By Jim Schutze
By Rachel Watts
By Lauren Drewes Daniels
By Anna Merlan
By Lee Escobedo
By Eric Nicholson
Both Bulliet and Esposito say that the governments in Arab and other heavily Muslim countries bear some of the responsibility for the rise of Al Qaeda and other terrorist movements. Such governments, Bulliet says, have often suppressed even moderate Islamic political activity "with almost the same vigor that they attacked the violent movements.
"When you look across a good deal of the Arab and Muslim world, you have relatively new nation-states, most emerging after World War II," Esposito says. "Many of them are coming off 200 years of European colonialism...What you wind up seeing are very fragile states that have had a history of problems with authoritarianism, instability and violence. Until, say, 20 years ago, [government opponents] would cloak themselves in secular terminology. Now in the last 20 years, religion has re-emerged as a more significant force in society" for both mainstream and radical groups.
Bulliet says that, in fact, ignorance about the tenets of Islam has allowed misinterpretations of the religion, such as that offered by the extremists, to gain ground.
"One of the sad things in modern Islamic history is that, with the growth of nationalist governments, the quality of Islamic education at the mass level went down," Bulliet says. Because many secular governments--new, fragile and often undemocratic--saw religious forces as a threat to them, he says, they discouraged the study of Islam. "In the Arab world, general knowledge of Islam became worse" beginning in the late 19th century, he says. Many of the best-known people in Islamic thought now are self-taught, and many have never really studied the religion in depth. "The scholars are few and far between," he says.
The growing ignorance of people about their religion "opened the way for this flood of new ideas, some of which are benign and some of which are pretty ugly. When I see that kind of manipulation, it saddens me," he says.
Indeed, in giving its fractured version of history, the terrorism manual speaks with as much venom about the governments of Arab and Muslim countries as it does about the West.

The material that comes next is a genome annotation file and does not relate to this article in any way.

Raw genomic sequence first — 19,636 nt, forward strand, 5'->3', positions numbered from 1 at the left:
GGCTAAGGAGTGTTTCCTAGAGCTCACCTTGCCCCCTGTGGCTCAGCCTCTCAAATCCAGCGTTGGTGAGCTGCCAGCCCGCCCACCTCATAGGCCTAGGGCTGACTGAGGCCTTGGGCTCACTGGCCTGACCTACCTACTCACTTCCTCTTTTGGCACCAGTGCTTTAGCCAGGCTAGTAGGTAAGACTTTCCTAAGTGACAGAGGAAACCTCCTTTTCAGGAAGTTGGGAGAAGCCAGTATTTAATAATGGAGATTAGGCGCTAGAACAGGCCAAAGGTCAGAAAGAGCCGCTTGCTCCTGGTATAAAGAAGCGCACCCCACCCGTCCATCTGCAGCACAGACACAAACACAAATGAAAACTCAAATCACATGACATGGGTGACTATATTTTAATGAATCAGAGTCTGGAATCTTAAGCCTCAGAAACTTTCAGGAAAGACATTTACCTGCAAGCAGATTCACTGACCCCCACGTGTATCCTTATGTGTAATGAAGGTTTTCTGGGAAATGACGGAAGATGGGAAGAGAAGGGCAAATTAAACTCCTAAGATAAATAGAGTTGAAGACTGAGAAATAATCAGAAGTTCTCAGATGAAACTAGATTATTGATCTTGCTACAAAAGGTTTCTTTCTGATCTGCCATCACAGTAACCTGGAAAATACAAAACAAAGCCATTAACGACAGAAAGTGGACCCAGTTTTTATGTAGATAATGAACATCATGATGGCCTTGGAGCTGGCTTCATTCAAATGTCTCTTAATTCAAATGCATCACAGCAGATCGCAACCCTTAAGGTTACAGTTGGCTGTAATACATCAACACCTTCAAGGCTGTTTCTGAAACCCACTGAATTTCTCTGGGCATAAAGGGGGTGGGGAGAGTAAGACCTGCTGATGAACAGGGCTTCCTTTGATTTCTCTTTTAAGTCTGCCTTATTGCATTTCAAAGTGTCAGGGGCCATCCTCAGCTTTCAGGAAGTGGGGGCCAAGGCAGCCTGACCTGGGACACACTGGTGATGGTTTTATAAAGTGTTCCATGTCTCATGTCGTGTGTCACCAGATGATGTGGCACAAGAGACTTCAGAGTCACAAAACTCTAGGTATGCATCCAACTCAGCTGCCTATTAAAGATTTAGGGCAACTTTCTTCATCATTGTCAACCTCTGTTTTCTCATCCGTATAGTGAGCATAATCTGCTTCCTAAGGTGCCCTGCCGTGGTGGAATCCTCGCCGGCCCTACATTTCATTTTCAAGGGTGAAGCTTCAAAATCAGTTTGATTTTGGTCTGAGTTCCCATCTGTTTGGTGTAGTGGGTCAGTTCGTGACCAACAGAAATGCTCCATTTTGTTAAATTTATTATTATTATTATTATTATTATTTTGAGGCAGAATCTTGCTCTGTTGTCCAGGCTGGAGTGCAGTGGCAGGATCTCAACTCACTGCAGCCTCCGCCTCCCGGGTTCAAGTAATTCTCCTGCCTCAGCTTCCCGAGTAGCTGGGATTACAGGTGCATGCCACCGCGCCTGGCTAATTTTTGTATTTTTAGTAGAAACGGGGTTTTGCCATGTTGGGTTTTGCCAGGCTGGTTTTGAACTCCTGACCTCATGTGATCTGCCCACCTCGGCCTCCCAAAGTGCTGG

The document refers to the fall in 1924 of the remnants of the Ottoman empire as the last legitimate rulers of much of the Muslim world. Afterward, it says, the Islamic nation was afflicted with rulers "who turned out to be more infidel and criminal than the colonialists themselves." Such rulers started to "openly erect...societies and organizations like Masonic Lodges, Lions and Rotary clubs, and foreign schools. They aimed at producing a wasted generation that pursued everything that is western."
Such "unbelief," the writer says, is what drove a long list of Middle Eastern leaders--including Libya's Moammar Gadhafi--"to torture, kill, imprison and torment Moslems." The manual also justifies torturing prisoners during interrogation partly on the basis that Arab governments do the same thing to Islamic radicals. "Let no one think that the aforementioned techniques are fabrications of our imagination or that we copied them from spy stories," the manual says in the section on interrogation. "On the contrary, these are factual incidents in the prisons of Egypt, Syria, Jordan, Saudi Arabia, and all other Arab countries."
The document repeatedly stresses that true Islamic governments through history are installed only by violence and that government must be by force. Young Muslim men who are now awakening to such "truths" have "realized that an Islamic government would never be established except by the bomb and rifle," the manual says.
Rubbish, say Esposito and Bulliet and other scholars.
"Historically, that's foolish," Bulliet says. "Islam has spread in many parts of the world without guns or bombs. Indonesia never got invaded, or Malaysia...That's 250 million Muslims, a quarter of the Islamic world, whose history does not include establishing Islamic government by bombs and rifles."
"That's really sad," Esposito says. "I'm trying to picture the person writing that...This person is fulfilling the distorted stereotypes of Muslims. It's not true at all."
Statements like that and, indeed, the massive political and philosophical fallout of the September 11 terrorism, both men say, may in the end cause a major shift in the attitudes of the Muslim community in the United States and elsewhere, causing them to be more open than ever before in their condemnation of radical twists placed on their religion by extremists.
"This is going to really highlight the radical interpretation of Islam that is going to require, it seems to me, that many people address it," Esposito says. "Even though many Arab and Muslim leaders are going to be totally offended by this [statements in the manual and other terrorist documents], this is going to require that they be right out there along with everybody else, saying, this isn't what we represent."
Bulliet says he believes it may be a major turning point for American Muslims. "I think we are going to look back historically and say, from this date on, Muslims committed themselves to America," he says. "As we move on, I think this will bring Muslims into the American community in ways they were not before."
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